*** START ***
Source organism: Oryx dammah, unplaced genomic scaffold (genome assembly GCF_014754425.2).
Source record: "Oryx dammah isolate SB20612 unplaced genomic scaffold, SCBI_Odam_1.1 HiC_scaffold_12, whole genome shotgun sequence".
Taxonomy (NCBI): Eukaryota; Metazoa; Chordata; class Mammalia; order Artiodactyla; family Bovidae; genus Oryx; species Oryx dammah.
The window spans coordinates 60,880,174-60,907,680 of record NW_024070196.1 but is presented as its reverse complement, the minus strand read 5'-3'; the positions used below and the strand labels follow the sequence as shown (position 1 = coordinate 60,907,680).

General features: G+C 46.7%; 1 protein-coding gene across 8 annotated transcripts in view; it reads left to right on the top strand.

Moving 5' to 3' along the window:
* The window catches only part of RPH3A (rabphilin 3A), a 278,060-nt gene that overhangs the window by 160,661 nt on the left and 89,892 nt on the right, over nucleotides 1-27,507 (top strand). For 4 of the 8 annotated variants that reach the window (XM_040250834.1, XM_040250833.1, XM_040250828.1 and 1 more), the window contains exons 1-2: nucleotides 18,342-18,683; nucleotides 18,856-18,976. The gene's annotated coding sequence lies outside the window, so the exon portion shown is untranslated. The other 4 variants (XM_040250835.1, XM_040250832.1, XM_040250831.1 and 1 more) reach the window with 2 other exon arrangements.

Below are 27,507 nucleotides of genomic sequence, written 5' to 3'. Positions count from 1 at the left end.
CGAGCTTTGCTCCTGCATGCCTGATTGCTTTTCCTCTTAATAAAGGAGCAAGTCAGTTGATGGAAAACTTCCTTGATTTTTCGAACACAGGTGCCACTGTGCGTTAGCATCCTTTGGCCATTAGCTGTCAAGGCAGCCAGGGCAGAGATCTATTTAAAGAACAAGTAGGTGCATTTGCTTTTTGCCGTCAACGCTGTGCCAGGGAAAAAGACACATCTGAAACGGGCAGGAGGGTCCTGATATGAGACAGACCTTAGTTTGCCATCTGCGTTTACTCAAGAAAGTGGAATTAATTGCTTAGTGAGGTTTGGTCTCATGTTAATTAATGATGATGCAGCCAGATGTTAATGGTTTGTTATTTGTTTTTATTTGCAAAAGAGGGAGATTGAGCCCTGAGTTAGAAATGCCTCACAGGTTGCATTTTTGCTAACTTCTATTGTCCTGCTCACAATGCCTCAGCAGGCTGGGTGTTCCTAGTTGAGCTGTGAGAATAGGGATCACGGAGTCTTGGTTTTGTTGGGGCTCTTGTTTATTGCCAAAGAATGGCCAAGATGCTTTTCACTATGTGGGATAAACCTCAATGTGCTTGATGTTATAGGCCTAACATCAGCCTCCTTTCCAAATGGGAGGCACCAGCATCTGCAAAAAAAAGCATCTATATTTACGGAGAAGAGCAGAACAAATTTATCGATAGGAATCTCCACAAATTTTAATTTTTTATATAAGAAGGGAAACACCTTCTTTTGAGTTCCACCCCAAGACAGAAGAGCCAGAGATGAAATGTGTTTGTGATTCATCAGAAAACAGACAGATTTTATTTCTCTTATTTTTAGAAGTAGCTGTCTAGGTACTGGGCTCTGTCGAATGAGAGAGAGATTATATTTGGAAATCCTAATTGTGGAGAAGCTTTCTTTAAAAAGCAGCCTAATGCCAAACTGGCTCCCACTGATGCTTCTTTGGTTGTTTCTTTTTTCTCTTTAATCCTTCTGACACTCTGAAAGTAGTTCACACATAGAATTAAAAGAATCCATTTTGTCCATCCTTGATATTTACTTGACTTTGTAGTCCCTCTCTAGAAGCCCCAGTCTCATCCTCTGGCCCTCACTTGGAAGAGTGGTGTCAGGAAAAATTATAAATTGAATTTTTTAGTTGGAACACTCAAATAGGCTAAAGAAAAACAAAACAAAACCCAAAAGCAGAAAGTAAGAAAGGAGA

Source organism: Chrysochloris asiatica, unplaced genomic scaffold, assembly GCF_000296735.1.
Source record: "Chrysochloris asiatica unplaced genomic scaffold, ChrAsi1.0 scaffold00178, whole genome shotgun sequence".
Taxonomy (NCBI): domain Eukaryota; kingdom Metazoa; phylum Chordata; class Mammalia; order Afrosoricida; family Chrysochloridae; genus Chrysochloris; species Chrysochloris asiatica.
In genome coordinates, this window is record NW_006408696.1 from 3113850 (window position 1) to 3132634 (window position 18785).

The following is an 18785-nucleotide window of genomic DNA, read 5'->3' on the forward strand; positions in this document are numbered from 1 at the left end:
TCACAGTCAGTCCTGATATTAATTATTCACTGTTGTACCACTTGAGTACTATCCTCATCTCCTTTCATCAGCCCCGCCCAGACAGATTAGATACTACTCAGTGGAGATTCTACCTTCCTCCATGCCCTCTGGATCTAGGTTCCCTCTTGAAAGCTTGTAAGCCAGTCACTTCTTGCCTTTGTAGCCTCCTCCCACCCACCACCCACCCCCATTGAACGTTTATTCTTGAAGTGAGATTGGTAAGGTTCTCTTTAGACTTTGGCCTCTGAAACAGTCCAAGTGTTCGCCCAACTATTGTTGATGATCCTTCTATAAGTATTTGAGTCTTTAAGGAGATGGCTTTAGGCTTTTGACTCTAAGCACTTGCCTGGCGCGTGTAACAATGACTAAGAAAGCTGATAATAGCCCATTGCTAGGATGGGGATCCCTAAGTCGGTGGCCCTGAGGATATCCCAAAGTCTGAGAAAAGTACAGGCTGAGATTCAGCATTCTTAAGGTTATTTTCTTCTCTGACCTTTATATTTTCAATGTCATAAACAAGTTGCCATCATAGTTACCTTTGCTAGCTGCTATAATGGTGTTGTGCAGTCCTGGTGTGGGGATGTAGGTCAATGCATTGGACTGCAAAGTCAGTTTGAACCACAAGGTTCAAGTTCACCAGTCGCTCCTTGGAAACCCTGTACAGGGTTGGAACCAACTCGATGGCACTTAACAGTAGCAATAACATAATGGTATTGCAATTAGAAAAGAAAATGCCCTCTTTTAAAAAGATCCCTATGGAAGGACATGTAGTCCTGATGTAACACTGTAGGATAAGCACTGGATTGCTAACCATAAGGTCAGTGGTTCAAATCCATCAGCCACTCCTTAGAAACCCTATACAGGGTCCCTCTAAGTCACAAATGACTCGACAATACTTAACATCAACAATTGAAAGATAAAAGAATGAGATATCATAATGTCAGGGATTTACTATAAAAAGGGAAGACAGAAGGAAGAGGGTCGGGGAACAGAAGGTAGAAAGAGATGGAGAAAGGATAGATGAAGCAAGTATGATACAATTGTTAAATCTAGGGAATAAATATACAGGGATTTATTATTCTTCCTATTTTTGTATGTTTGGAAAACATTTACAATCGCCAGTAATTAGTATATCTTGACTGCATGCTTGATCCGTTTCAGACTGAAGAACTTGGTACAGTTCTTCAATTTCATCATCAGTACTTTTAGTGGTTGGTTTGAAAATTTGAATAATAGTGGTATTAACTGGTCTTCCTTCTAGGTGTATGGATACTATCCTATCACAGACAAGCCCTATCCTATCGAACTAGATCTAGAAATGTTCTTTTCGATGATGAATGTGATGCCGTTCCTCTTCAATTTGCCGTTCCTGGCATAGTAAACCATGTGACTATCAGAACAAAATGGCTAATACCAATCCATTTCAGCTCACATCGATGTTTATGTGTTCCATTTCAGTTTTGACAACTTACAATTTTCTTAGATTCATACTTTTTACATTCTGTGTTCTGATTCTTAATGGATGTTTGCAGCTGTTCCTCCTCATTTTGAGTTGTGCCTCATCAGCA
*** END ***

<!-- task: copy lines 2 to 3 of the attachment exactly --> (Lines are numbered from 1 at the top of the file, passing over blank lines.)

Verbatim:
Source record: "Oryx dammah isolate SB20612 unplaced genomic scaffold, SCBI_Odam_1.1 HiC_scaffold_12, whole genome shotgun sequence".
Taxonomy (NCBI): Eukaryota; Metazoa; Chordata; class Mammalia; order Artiodactyla; family Bovidae; genus Oryx; species Oryx dammah.